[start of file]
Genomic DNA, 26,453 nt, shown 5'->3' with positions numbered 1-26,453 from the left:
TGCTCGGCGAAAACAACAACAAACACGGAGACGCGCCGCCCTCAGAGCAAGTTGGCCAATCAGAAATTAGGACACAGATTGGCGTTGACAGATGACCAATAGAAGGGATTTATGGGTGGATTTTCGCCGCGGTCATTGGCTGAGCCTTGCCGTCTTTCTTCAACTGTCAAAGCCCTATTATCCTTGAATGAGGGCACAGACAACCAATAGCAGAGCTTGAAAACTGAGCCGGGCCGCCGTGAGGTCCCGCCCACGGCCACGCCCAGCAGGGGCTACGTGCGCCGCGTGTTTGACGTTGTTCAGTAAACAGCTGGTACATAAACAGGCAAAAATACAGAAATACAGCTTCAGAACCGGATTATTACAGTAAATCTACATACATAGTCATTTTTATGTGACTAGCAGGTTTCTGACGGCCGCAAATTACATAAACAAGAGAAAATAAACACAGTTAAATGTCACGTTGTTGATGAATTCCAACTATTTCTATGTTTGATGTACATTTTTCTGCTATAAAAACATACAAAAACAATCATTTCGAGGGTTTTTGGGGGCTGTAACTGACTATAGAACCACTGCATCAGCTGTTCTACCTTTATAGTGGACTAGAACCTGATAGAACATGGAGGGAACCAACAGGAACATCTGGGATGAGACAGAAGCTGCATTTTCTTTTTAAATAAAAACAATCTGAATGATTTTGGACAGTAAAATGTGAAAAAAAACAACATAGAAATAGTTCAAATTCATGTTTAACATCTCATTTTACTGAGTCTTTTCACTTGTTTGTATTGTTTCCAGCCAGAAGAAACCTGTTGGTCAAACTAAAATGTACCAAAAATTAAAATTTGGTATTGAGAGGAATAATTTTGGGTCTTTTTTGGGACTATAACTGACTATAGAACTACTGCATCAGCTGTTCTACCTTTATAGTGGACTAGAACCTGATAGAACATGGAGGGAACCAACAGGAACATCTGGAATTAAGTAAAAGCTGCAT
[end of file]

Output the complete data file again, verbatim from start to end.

Genomic DNA, 26,453 nt, shown 5'->3' with positions numbered 1-26,453 from the left:
TGCTCGGCGAAAACAACAACAAACACGGAGACGCGCCGCCCTCAGAGCAAGTTGGCCAATCAGAAATTAGGACACAGATTGGCGTTGACAGATGACCAATAGAAGGGATTTATGGGTGGATTTTCGCCGCGGTCATTGGCTGAGCCTTGCCGTCTTTCTTCAACTGTCAAAGCCCTATTATCCTTGAATGAGGGCACAGACAACCAATAGCAGAGCTTGAAAACTGAGCCGGGCCGCCGTGAGGTCCCGCCCACGGCCACGCCCAGCAGGGGCTACGTGCGCCGCGTGTTTGACGTTGTTCAGTAAACAGCTGGTACATAAACAGGCAAAAATACAGAAATACAGCTTCAGAACCGGATTATTACAGTAAATCTACATACATAGTCATTTTTATGTGACTAGCAGGTTTCTGACGGCCGCAAATTACATAAACAAGAGAAAATAAACACAGTTAAATGTCACGTTGTTGATGAATTCCAACTATTTCTATGTTTGATGTACATTTTTCTGCTATAAAAACATACAAAAACAATCATTTCGAGGGTTTTTGGGGGCTGTAACTGACTATAGAACCACTGCATCAGCTGTTCTACCTTTATAGTGGACTAGAACCTGATAGAACATGGAGGGAACCAACAGGAACATCTGGGATGAGACAGAAGCTGCATTTTCTTTTTAAATAAAAACAATCTGAATGATTTTGGACAGTAAAATGTGAAAAAAAACAACATAGAAATAGTTCAAATTCATGTTTAACATCTCATTTTACTGAGTCTTTTCACTTGTTTGTATTGTTTCCAGCCAGAAGAAACCTGTTGGTCAAACTAAAATGTACCAAAAATTAAAATTTGGTATTGAGAGGAATAATTTTGGGTCTTTTTTGGGACTATAACTGACTATAGAACTACTGCATCAGCTGTTCTACCTTTATAGTGGACTAGAACCTGATAGAACATGGAGGGAACCAACAGGAACATCTGGAATTAAGTAAAAGCTGCAT